On the 28th, fourteen days after the 25th anniversary of the performance, an expanded CD of Live At Leeds is released. It includes the entirety of the non-Tommy part of the concert (with a few edits) plus "Amazing Journey/Sparks" from Tommy. Almost all of the "crackle" present on the original recording is removed electronically. The CD is released both in jewel-case form and as a limited-edition album sized package that includes reproductions of the Who documents that were in the original album release. The CD reaches #59 on the British charts.
February 1990 (25 years ago)
New album releases: Please Hammer, Don't Hurt 'Em - M.C. Hammer; Shake Your Money Maker - The Black Crowes; Carved In Sand - The Mission; Manners & Physique - Adam Ant
On the 2nd, Menahem Golan's film version of the Brecht-Weill musical The Threepenny Opera, retitled Mack the Knife and featuring Roger singing the title song, is released in the U.S.
Rolling Stone magazine publishes their year-end readers' survey. The Who's 1989 tour places #2 for both Best Tour and Worst Tour, #3 for Comeback of the Year and #2 for Most Unwelcome Comeback. John is #2 for Best Bass Player.
On the 5th, the RIAA certifies The Who Live featuring Tommy video as having reached the platinum level of sales.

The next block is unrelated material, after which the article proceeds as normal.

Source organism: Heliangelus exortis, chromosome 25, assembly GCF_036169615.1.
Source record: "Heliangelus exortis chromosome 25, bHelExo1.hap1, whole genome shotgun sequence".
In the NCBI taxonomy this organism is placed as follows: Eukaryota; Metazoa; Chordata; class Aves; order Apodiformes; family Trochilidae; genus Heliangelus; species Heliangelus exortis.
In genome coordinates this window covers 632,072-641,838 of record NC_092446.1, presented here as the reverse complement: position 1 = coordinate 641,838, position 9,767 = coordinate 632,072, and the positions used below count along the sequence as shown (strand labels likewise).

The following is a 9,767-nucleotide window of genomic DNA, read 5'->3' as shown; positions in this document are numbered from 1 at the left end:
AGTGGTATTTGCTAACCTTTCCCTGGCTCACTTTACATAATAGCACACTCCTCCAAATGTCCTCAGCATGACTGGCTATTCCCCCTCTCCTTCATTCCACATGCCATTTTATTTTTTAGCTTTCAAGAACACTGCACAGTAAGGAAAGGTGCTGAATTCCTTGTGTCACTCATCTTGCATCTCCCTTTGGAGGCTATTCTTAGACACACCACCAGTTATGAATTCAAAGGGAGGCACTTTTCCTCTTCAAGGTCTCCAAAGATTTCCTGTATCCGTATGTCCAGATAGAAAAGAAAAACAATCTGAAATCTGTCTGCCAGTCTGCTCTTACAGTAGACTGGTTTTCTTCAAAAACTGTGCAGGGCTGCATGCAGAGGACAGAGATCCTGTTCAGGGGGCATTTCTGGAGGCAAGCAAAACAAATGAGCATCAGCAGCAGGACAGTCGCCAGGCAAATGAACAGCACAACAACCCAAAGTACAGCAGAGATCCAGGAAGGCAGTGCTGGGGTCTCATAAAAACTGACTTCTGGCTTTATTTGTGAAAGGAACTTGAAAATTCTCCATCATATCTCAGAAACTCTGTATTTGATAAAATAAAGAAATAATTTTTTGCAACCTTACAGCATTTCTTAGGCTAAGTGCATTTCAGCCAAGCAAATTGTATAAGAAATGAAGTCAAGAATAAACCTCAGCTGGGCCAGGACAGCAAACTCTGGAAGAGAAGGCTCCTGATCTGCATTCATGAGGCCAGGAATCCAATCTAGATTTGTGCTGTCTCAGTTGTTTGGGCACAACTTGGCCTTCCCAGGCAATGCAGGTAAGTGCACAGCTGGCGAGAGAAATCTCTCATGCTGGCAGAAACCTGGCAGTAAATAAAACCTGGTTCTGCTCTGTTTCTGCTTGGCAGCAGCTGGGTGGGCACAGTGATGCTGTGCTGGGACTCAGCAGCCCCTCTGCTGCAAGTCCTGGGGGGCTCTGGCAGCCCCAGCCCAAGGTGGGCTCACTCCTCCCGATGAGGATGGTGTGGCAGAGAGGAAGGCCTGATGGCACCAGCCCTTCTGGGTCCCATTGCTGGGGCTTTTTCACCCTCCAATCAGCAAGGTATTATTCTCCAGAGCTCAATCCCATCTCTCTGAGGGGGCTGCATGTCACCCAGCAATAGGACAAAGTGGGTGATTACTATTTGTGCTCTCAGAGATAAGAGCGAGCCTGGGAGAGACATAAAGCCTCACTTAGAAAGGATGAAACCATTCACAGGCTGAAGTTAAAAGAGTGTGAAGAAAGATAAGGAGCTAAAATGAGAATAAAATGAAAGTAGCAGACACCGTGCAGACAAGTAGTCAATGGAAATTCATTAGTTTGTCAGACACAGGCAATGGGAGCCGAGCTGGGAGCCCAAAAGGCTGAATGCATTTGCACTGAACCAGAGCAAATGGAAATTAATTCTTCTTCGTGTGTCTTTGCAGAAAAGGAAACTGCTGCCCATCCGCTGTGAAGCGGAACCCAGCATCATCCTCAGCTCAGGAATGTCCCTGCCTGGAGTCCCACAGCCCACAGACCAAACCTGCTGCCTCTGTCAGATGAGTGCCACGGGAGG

On the 26th, Pete publicly backs a £500,000 appeal to fund a new science, art and technology block for a girls' school.
February 1985 (30 years ago)
New album releases: Whitney Houston - Whitney Houston; Meat Is Murder - The Smiths; Songs From The Big Chair - Tears For Fears; She's The Boss - Mick Jagger
On the 1st, The Who fanzine The Relay reports that Another Scoop was compiled the previous year but Atco Records refused to release it (they would relent two years later). Also in the issue, in a continuation of an interview conducted a year before, Roger says he is going to produce and direct a movie about The Kray Twins and that he recorded an entire solo album called Pop Songs immediately prior to Parting Should Be Painless but scrapped it.
On the 11th, Pete presents Sade with the award for Album Of The Year at the British Phonographic Awards at London's Grosvenor House.
Also this month, Pete records the track "Lonely Words" with Rabbit, Clem Burke and Phil Chen. It is later released on Scoop 3.
On the 19th, Mick Jagger releases his first solo album She's The Boss featuring a performance by Pete on electric guitar ("Lonely At The Top") and acoustic guitar ("Hard Woman"). Some of the production was done at Pete's boathouse studio. The album peaks at #6 in the U.K. and #13 in the U.S.